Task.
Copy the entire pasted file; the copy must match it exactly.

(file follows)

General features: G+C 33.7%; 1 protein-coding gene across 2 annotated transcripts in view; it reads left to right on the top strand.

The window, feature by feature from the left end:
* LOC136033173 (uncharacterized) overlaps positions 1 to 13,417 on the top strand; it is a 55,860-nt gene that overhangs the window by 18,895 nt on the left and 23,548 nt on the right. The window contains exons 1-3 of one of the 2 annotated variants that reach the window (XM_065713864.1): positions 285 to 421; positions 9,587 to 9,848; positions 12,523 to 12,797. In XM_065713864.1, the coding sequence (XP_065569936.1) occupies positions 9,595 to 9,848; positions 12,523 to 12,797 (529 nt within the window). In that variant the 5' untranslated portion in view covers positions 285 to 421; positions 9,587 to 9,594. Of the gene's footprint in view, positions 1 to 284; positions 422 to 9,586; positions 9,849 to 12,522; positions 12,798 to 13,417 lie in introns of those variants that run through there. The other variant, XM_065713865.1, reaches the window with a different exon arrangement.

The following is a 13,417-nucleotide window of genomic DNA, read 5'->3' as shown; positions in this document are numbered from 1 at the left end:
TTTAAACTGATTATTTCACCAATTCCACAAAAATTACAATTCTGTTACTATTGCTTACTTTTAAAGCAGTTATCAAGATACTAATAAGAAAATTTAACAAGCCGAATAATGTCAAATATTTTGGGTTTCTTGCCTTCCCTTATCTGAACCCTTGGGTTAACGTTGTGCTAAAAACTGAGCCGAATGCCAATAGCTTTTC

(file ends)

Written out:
General features: G+C 33.7%; 1 protein-coding gene across 2 annotated transcripts in view; it reads left to right on the top strand.

The window, feature by feature from the left end:
* LOC136033173 (uncharacterized) overlaps positions 1 to 13,417 on the top strand; it is a 55,860-nt gene that overhangs the window by 18,895 nt on the left and 23,548 nt on the right. The window contains exons 1-3 of one of the 2 annotated variants that reach the window (XM_065713864.1): positions 285 to 421; positions 9,587 to 9,848; positions 12,523 to 12,797. In XM_065713864.1, the coding sequence (XP_065569936.1) occupies positions 9,595 to 9,848; positions 12,523 to 12,797 (529 nt within the window). In that variant the 5' untranslated portion in view covers positions 285 to 421; positions 9,587 to 9,594. Of the gene's footprint in view, positions 1 to 284; positions 422 to 9,586; positions 9,849 to 12,522; positions 12,798 to 13,417 lie in introns of those variants that run through there. The other variant, XM_065713865.1, reaches the window with a different exon arrangement.

The following is a 13,417-nucleotide window of genomic DNA, read 5'->3' as shown; positions in this document are numbered from 1 at the left end:
TTTAAACTGATTATTTCACCAATTCCACAAAAATTACAATTCTGTTACTATTGCTTACTTTTAAAGCAGTTATCAAGATACTAATAAGAAAATTTAACAAGCCGAATAATGTCAAATATTTTGGGTTTCTTGCCTTCCCTTATCTGAACCCTTGGGTTAACGTTGTGCTAAAAACTGAGCCGAATGCCAATAGCTTTTC